Because policy limits, deductibles, rand financial reimbursement caps vary, people have to make smart decisions and pay special attention to the fine details of their dental insurance plan before signing on the dotted line. When performing an analysis to decide which dental insurance plan is best, here are a few things to consider.
Because the dental insurance carrier recognizes the benefit and cost savings of preventative maintenance, annual checkups and cleanings are often covered 100%. Find out, however, how many well care visits per year are covered. Some policies cover one per year while others cover one every six months.
Dental insurance companies establish a standardized chart upon which they base reimbursement for dental procedures. Each company sets its own UCR, therefore it is important for insurance seekers to review the insurance provider’s UCR table and compare it with the dental prices in a given area. Unfortunately, the usual, customary and reasonable reimbursement chart and actual dental procedure costs rarely match. Most often the dental procedure will cost more than the UCR listed on the insurance company’s schedule. The difference ends up coming out of the policyholder’s pocket.
It is customary for dental insurance plans to limit the dollar amount of procedures a patient can undergo one year. For individuals who regularly visit the dentist to perform preventive procedures such as regular cleanings and fluoride treatment, the annual benefit cap does not pose a problem.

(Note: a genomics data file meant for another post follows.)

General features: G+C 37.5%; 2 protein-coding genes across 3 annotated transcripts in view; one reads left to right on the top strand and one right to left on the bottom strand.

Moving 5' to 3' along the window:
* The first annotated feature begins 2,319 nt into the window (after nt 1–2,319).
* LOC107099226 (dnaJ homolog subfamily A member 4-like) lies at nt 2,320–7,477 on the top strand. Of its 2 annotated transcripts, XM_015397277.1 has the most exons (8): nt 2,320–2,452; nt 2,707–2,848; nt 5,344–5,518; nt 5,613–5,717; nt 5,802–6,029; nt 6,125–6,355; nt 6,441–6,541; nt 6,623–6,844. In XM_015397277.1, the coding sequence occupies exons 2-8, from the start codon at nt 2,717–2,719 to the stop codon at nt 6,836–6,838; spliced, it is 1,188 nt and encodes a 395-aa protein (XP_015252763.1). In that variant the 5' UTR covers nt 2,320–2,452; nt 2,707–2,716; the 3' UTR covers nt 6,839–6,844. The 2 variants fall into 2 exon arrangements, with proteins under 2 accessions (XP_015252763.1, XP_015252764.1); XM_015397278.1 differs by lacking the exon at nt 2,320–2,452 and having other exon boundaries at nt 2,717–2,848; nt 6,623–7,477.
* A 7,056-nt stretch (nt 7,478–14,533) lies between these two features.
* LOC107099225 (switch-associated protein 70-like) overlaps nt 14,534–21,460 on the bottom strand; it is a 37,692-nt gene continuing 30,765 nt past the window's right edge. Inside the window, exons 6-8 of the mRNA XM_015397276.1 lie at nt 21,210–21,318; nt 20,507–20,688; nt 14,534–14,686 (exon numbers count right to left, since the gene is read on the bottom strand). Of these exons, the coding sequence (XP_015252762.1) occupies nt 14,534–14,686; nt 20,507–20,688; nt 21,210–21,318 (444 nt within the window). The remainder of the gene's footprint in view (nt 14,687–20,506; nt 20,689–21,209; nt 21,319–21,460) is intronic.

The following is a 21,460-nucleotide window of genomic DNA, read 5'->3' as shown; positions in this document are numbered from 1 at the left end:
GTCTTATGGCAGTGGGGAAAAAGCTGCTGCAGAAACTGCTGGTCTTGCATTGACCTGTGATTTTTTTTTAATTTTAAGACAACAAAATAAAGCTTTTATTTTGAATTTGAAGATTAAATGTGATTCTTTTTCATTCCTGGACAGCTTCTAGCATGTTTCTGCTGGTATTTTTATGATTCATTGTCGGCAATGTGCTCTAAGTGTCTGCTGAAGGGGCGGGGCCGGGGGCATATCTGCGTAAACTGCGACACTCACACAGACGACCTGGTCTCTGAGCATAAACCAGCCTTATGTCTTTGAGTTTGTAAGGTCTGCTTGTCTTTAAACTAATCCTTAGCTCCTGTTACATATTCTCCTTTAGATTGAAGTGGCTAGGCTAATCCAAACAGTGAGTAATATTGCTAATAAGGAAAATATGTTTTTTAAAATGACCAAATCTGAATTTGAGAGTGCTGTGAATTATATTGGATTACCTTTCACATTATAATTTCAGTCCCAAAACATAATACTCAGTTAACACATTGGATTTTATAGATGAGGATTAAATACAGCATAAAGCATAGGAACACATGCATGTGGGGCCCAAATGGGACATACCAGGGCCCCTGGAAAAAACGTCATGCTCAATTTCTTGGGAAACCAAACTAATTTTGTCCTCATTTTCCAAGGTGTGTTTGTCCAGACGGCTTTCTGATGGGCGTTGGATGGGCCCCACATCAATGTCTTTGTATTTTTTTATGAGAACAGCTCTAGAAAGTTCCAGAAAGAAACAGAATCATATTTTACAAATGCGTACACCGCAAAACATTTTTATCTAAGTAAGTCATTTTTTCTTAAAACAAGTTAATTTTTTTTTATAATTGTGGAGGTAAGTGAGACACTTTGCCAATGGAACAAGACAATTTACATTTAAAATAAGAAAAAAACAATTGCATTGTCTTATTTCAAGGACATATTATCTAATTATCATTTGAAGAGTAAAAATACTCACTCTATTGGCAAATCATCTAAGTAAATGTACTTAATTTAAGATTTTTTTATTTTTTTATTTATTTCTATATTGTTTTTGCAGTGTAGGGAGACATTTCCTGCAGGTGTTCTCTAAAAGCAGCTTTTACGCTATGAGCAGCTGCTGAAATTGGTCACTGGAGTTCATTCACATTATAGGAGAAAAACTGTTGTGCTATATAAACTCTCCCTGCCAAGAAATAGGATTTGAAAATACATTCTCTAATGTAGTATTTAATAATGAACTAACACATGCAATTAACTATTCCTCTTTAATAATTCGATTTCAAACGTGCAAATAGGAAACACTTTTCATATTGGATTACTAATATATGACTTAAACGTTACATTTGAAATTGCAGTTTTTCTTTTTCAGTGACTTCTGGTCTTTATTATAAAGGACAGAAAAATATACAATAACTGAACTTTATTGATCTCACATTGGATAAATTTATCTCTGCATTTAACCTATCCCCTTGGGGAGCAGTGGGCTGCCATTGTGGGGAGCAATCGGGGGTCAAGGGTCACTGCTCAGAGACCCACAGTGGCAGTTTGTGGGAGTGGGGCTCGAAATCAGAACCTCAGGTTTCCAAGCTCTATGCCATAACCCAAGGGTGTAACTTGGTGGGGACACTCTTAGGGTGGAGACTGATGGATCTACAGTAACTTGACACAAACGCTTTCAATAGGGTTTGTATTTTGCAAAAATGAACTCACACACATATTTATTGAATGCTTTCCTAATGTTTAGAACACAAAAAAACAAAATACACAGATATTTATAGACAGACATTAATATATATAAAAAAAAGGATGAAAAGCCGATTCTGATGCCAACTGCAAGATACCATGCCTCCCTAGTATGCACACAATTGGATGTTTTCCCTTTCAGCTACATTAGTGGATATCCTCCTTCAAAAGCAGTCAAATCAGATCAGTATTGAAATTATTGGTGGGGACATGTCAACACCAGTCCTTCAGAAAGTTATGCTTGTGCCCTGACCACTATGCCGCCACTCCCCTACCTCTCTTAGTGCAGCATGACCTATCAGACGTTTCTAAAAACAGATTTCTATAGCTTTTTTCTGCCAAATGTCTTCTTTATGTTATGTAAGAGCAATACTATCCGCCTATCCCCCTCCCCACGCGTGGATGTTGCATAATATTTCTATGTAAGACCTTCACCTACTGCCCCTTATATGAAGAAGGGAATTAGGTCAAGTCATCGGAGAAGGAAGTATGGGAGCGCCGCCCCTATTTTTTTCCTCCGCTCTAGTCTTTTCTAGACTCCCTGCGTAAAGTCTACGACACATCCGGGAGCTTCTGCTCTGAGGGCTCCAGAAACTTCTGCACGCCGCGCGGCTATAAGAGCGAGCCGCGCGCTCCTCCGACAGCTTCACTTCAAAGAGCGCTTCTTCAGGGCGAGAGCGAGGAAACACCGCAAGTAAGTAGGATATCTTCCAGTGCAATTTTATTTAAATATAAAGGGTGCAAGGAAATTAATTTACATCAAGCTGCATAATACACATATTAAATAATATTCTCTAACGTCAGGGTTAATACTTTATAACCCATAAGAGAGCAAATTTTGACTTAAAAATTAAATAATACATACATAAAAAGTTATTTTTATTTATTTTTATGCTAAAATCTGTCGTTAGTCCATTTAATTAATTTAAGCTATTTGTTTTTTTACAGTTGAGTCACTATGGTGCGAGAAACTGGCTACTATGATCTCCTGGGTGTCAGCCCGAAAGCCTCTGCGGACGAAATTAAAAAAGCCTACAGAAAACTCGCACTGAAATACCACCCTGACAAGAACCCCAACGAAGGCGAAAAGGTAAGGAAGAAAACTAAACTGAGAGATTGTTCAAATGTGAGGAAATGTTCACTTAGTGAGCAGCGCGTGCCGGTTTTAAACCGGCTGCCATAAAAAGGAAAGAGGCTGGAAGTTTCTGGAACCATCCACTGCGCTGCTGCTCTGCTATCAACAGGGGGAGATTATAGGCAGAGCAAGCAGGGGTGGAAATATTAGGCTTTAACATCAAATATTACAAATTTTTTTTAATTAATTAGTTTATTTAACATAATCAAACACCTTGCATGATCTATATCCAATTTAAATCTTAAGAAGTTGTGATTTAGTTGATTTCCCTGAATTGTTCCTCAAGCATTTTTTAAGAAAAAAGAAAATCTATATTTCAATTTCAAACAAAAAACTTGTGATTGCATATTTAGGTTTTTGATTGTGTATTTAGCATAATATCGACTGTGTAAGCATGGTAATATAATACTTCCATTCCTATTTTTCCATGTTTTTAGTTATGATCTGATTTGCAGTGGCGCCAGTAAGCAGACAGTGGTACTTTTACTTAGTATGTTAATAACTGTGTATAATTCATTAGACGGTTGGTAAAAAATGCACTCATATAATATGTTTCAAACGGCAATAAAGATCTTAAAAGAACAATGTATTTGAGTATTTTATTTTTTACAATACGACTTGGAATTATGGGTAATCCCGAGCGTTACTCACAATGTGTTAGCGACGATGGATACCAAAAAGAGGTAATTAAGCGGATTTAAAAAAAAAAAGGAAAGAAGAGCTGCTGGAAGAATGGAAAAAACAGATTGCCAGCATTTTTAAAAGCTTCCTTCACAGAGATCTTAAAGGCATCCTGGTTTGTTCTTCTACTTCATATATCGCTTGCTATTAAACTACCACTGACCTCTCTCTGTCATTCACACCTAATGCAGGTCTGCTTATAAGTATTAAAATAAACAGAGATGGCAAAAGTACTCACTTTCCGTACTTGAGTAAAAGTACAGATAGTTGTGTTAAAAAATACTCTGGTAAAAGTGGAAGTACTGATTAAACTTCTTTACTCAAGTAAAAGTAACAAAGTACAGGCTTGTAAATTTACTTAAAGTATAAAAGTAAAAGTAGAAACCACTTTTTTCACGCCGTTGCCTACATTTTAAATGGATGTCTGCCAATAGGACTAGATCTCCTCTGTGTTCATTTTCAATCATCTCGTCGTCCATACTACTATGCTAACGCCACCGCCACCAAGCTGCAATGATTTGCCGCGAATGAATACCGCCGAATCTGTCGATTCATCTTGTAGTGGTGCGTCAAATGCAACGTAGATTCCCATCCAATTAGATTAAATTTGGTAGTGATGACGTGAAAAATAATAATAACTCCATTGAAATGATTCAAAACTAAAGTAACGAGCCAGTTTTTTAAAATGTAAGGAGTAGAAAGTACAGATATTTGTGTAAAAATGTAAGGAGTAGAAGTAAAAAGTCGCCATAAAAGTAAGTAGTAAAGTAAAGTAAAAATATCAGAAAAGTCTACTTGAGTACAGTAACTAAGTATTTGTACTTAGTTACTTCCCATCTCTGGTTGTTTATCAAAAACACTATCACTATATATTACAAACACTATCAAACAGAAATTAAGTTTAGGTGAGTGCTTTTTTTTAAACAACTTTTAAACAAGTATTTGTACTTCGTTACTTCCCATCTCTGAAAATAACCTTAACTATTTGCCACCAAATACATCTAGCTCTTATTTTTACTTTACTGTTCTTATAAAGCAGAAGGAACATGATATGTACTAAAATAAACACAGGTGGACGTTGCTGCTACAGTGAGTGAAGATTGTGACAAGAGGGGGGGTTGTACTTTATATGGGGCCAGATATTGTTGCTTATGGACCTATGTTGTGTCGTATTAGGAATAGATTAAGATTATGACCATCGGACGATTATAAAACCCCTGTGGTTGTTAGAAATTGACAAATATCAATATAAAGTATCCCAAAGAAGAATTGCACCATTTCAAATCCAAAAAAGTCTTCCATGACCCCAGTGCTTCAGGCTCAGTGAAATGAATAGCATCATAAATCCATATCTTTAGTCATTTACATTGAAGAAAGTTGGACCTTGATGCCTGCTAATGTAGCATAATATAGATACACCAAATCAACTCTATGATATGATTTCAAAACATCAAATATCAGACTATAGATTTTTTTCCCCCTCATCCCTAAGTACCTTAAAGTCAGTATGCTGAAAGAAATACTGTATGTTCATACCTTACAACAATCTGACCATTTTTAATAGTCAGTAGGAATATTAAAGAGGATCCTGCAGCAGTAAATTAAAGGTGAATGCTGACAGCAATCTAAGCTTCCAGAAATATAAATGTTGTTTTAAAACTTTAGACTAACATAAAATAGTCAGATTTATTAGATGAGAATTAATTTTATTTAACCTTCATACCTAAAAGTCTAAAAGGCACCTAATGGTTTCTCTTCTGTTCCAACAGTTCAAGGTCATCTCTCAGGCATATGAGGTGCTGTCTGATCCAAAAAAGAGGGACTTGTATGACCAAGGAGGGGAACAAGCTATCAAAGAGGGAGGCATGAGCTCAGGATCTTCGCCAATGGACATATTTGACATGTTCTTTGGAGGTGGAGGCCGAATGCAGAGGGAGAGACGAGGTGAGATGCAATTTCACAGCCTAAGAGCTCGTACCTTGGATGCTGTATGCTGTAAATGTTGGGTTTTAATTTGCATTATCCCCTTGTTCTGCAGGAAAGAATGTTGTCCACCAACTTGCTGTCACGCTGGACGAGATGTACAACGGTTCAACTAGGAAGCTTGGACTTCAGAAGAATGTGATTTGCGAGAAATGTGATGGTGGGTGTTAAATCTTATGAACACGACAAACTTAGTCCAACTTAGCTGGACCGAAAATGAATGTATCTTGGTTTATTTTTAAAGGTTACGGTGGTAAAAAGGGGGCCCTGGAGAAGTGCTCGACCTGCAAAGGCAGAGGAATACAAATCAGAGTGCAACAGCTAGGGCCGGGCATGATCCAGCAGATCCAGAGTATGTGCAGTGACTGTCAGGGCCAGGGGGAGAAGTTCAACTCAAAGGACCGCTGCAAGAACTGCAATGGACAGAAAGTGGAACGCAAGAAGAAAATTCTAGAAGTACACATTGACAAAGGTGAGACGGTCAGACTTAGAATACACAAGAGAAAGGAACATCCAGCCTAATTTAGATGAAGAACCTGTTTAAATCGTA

Families and individuals who have dental problems that go above and beyond the normal preventative measures and occasional filling may reach and exceed the annual benefit cap. Many insurance companies offer coverage on a sliding scale basis. For example, they may pay 100% of preventative measures, 80% of basic restorative services and 50% of major restorative services. Therefore, it’s best to coordinate care with the dentist to spread the work out over the course of several policy terms to in order to minimize out of pocket expense and maximize the dental insurance coverage.
Further to the annual benefit cap, which gets replenished each year, dental insurance companies also apply lifetime caps for certain procedures. It is common for dental insurance companies to put a lifetime cap on orthodontic coverage. Therefore, if a child needs braces to the tune of $5,000 and the policy only covers $2,000 (lifetime cap). The $2,000 is not replenished the following year and becomes an out of pocket expense.
Dental plans vary, but it is important to assess the true cost of purchasing a dental plan. In addition to the annual/lifetime caps and UCR, patients must review the deductible requirements and whether or not the deductible applies on a per person or a per family basis. Depending on the number of people in the family and the amount of dental work to be performed, the applicable deductible can be a substantial out of pocket expense.
If presented with more than one dental insurance option, it is prudent for one to take time and analyze each program. The decision should not be made hastily.